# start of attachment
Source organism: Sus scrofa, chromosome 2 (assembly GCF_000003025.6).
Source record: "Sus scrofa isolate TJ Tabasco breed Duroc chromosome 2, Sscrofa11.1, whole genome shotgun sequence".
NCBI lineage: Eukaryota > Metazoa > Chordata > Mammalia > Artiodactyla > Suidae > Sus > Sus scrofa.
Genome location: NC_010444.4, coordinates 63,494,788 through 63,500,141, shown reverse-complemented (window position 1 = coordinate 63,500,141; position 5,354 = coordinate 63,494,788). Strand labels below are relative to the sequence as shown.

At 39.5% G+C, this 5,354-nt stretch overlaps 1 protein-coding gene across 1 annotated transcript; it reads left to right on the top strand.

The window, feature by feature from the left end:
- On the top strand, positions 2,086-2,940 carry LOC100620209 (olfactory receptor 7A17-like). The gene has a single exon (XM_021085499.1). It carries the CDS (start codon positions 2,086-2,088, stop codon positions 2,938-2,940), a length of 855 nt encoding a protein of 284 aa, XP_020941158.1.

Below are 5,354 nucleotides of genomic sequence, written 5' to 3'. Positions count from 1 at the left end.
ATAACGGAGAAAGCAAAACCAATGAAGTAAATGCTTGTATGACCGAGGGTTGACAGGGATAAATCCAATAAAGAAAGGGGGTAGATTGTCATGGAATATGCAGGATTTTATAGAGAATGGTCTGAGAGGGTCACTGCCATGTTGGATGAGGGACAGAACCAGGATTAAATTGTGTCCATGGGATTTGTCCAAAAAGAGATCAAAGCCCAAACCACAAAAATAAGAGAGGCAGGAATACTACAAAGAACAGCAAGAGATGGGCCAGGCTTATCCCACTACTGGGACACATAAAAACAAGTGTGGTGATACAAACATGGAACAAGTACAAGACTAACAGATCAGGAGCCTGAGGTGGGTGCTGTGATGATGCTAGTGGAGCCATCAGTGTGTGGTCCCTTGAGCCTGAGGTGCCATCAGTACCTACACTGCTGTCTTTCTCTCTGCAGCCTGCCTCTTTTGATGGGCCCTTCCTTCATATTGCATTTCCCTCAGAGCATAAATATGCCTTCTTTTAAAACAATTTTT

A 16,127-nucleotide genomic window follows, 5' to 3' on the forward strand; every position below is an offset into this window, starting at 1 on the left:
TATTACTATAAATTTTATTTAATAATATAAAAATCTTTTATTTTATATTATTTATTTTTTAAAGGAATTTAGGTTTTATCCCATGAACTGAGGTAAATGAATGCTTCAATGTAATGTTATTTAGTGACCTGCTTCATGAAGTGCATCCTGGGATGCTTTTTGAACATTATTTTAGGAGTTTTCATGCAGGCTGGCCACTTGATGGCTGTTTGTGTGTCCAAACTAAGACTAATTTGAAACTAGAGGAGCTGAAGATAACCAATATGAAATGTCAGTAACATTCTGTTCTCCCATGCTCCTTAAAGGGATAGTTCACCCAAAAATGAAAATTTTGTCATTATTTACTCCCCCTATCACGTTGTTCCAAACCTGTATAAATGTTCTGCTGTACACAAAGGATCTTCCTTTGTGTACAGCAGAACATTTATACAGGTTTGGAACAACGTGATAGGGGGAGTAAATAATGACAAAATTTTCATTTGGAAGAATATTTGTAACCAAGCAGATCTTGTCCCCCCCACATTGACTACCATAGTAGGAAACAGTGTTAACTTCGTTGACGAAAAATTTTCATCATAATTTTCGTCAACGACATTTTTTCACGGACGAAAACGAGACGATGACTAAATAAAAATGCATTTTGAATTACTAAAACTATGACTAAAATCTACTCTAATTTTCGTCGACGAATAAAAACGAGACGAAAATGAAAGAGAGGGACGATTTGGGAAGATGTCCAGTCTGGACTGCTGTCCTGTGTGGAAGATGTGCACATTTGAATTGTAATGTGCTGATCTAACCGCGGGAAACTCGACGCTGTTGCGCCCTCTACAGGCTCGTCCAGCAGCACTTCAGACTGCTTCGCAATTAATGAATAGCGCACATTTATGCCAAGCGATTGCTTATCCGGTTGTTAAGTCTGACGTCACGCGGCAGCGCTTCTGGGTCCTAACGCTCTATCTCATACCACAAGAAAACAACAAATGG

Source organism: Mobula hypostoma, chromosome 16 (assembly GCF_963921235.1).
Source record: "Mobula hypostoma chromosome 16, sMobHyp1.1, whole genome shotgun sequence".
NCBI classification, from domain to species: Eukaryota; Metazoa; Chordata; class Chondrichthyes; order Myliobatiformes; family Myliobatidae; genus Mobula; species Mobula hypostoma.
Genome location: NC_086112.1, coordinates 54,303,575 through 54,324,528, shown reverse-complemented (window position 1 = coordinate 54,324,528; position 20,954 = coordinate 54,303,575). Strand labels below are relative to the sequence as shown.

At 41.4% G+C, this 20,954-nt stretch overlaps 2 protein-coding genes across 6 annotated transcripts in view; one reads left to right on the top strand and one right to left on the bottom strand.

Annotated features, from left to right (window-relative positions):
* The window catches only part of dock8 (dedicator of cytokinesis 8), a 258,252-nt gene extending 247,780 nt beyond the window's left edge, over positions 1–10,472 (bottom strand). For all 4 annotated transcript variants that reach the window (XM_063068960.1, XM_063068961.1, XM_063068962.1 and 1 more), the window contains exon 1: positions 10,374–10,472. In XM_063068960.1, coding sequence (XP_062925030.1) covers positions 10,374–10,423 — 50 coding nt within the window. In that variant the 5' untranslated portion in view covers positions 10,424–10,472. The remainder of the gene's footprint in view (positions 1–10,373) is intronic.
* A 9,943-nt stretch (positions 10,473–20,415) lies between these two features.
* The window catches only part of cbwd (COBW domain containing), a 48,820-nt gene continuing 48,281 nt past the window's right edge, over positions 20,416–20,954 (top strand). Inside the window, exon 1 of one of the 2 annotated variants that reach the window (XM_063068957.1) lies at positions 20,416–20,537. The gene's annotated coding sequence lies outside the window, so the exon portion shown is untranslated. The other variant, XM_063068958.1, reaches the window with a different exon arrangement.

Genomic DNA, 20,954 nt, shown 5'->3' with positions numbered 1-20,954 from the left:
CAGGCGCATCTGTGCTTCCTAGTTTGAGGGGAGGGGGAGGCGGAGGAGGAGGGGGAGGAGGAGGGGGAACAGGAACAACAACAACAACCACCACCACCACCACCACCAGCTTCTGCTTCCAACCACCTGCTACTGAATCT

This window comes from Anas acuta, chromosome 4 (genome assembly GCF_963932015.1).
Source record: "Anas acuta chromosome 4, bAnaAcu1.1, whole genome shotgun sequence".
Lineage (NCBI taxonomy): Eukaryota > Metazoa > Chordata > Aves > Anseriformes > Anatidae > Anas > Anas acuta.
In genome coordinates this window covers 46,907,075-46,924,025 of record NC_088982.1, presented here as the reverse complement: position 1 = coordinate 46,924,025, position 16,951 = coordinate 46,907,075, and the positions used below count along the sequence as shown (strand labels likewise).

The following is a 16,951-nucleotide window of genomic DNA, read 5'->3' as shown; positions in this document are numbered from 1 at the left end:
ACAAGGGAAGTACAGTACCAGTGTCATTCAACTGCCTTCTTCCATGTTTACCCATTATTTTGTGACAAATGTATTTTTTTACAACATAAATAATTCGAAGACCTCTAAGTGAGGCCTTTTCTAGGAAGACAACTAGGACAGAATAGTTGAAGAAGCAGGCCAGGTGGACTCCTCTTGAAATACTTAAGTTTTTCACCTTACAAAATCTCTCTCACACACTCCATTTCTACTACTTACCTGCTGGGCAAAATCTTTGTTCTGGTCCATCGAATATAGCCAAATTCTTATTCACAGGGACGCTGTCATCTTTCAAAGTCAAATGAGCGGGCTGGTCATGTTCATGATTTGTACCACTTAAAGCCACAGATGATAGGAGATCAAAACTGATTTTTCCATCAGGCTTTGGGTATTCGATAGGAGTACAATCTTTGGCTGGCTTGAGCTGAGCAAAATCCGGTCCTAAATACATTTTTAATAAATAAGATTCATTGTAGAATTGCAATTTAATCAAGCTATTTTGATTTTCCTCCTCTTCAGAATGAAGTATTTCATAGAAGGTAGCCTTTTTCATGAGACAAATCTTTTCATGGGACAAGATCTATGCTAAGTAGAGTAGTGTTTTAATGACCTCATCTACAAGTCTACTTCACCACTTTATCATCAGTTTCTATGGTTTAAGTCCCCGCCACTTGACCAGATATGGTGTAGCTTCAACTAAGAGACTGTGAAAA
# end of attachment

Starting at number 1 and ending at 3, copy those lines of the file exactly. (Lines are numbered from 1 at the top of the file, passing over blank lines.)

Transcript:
Source organism: Sus scrofa, chromosome 2 (assembly GCF_000003025.6).
Source record: "Sus scrofa isolate TJ Tabasco breed Duroc chromosome 2, Sscrofa11.1, whole genome shotgun sequence".
NCBI lineage: Eukaryota > Metazoa > Chordata > Mammalia > Artiodactyla > Suidae > Sus > Sus scrofa.